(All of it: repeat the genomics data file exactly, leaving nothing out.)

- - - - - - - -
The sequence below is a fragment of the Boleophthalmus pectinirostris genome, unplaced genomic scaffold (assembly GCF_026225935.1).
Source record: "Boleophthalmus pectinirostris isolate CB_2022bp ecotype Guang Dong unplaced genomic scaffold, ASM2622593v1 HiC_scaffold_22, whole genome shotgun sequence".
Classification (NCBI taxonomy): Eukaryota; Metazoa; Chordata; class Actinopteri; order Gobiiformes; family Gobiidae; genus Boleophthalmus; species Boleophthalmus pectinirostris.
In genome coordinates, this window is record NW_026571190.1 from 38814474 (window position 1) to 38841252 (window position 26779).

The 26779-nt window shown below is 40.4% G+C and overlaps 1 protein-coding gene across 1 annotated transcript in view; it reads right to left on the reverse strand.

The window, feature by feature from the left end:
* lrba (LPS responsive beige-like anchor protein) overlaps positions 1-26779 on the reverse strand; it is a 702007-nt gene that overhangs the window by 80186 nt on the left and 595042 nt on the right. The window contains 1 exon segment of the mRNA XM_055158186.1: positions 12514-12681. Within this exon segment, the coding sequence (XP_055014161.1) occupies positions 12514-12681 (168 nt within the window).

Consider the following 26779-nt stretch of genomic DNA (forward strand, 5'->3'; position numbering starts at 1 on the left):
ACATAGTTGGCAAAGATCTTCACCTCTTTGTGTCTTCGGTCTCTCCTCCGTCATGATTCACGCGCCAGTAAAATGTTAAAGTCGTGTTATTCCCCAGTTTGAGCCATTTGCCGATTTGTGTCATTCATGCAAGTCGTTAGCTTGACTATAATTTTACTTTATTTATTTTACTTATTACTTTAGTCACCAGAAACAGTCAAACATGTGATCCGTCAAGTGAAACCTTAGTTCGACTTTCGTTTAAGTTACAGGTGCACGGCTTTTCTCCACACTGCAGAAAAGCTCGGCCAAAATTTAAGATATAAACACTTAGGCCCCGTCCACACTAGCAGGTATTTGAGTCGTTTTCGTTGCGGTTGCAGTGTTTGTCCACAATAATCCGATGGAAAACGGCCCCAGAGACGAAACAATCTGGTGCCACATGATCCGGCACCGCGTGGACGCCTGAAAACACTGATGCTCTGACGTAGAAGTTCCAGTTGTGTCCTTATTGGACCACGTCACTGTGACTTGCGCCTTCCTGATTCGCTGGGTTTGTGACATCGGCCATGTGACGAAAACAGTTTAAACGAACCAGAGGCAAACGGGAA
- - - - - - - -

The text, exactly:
The sequence below is a fragment of the Boleophthalmus pectinirostris genome, unplaced genomic scaffold (assembly GCF_026225935.1).
Source record: "Boleophthalmus pectinirostris isolate CB_2022bp ecotype Guang Dong unplaced genomic scaffold, ASM2622593v1 HiC_scaffold_22, whole genome shotgun sequence".
Classification (NCBI taxonomy): Eukaryota; Metazoa; Chordata; class Actinopteri; order Gobiiformes; family Gobiidae; genus Boleophthalmus; species Boleophthalmus pectinirostris.
In genome coordinates, this window is record NW_026571190.1 from 38814474 (window position 1) to 38841252 (window position 26779).

The 26779-nt window shown below is 40.4% G+C and overlaps 1 protein-coding gene across 1 annotated transcript in view; it reads right to left on the reverse strand.

The window, feature by feature from the left end:
* lrba (LPS responsive beige-like anchor protein) overlaps positions 1-26779 on the reverse strand; it is a 702007-nt gene that overhangs the window by 80186 nt on the left and 595042 nt on the right. The window contains 1 exon segment of the mRNA XM_055158186.1: positions 12514-12681. Within this exon segment, the coding sequence (XP_055014161.1) occupies positions 12514-12681 (168 nt within the window).

Consider the following 26779-nt stretch of genomic DNA (forward strand, 5'->3'; position numbering starts at 1 on the left):
ACATAGTTGGCAAAGATCTTCACCTCTTTGTGTCTTCGGTCTCTCCTCCGTCATGATTCACGCGCCAGTAAAATGTTAAAGTCGTGTTATTCCCCAGTTTGAGCCATTTGCCGATTTGTGTCATTCATGCAAGTCGTTAGCTTGACTATAATTTTACTTTATTTATTTTACTTATTACTTTAGTCACCAGAAACAGTCAAACATGTGATCCGTCAAGTGAAACCTTAGTTCGACTTTCGTTTAAGTTACAGGTGCACGGCTTTTCTCCACACTGCAGAAAAGCTCGGCCAAAATTTAAGATATAAACACTTAGGCCCCGTCCACACTAGCAGGTATTTGAGTCGTTTTCGTTGCGGTTGCAGTGTTTGTCCACAATAATCCGATGGAAAACGGCCCCAGAGACGAAACAATCTGGTGCCACATGATCCGGCACCGCGTGGACGCCTGAAAACACTGATGCTCTGACGTAGAAGTTCCAGTTGTGTCCTTATTGGACCACGTCACTGTGACTTGCGCCTTCCTGATTCGCTGGGTTTGTGACATCGGCCATGTGACGAAAACAGTTTAAACGAACCAGAGGCAAACGGGAA